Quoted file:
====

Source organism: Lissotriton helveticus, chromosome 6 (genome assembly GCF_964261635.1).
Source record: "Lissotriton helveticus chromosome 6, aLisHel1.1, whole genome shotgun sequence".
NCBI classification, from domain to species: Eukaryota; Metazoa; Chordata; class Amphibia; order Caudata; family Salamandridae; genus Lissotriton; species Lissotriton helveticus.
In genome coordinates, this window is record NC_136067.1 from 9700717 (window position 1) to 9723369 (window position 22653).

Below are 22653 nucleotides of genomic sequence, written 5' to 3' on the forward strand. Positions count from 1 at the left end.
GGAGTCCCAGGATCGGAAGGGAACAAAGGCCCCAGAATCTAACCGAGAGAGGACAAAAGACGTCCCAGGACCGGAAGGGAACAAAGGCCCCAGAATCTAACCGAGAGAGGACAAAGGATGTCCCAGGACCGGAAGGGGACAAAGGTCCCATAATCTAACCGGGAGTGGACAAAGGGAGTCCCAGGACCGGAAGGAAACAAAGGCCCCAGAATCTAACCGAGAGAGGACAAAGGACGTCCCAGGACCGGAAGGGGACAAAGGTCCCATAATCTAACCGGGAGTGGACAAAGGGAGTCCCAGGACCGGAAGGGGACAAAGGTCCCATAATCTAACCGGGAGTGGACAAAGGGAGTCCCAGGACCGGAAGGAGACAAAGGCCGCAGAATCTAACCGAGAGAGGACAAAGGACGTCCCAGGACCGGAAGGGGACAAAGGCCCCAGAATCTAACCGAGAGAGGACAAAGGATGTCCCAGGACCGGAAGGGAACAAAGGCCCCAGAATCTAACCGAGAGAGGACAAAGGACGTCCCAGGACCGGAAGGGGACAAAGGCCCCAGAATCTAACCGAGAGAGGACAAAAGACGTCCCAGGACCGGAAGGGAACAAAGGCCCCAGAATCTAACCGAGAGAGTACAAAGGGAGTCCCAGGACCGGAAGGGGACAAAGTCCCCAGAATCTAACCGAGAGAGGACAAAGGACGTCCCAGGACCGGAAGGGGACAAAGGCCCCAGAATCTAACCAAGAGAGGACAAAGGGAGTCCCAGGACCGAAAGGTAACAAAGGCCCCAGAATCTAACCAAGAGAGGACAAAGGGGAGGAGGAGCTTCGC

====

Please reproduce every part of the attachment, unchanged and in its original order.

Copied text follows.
Source organism: Lissotriton helveticus, chromosome 6 (genome assembly GCF_964261635.1).
Source record: "Lissotriton helveticus chromosome 6, aLisHel1.1, whole genome shotgun sequence".
NCBI classification, from domain to species: Eukaryota; Metazoa; Chordata; class Amphibia; order Caudata; family Salamandridae; genus Lissotriton; species Lissotriton helveticus.
In genome coordinates, this window is record NC_136067.1 from 9700717 (window position 1) to 9723369 (window position 22653).

Below are 22653 nucleotides of genomic sequence, written 5' to 3' on the forward strand. Positions count from 1 at the left end.
GGAGTCCCAGGATCGGAAGGGAACAAAGGCCCCAGAATCTAACCGAGAGAGGACAAAAGACGTCCCAGGACCGGAAGGGAACAAAGGCCCCAGAATCTAACCGAGAGAGGACAAAGGATGTCCCAGGACCGGAAGGGGACAAAGGTCCCATAATCTAACCGGGAGTGGACAAAGGGAGTCCCAGGACCGGAAGGAAACAAAGGCCCCAGAATCTAACCGAGAGAGGACAAAGGACGTCCCAGGACCGGAAGGGGACAAAGGTCCCATAATCTAACCGGGAGTGGACAAAGGGAGTCCCAGGACCGGAAGGGGACAAAGGTCCCATAATCTAACCGGGAGTGGACAAAGGGAGTCCCAGGACCGGAAGGAGACAAAGGCCGCAGAATCTAACCGAGAGAGGACAAAGGACGTCCCAGGACCGGAAGGGGACAAAGGCCCCAGAATCTAACCGAGAGAGGACAAAGGATGTCCCAGGACCGGAAGGGAACAAAGGCCCCAGAATCTAACCGAGAGAGGACAAAGGACGTCCCAGGACCGGAAGGGGACAAAGGCCCCAGAATCTAACCGAGAGAGGACAAAAGACGTCCCAGGACCGGAAGGGAACAAAGGCCCCAGAATCTAACCGAGAGAGTACAAAGGGAGTCCCAGGACCGGAAGGGGACAAAGTCCCCAGAATCTAACCGAGAGAGGACAAAGGACGTCCCAGGACCGGAAGGGGACAAAGGCCCCAGAATCTAACCAAGAGAGGACAAAGGGAGTCCCAGGACCGAAAGGTAACAAAGGCCCCAGAATCTAACCAAGAGAGGACAAAGGGGAGGAGGAGCTTCGC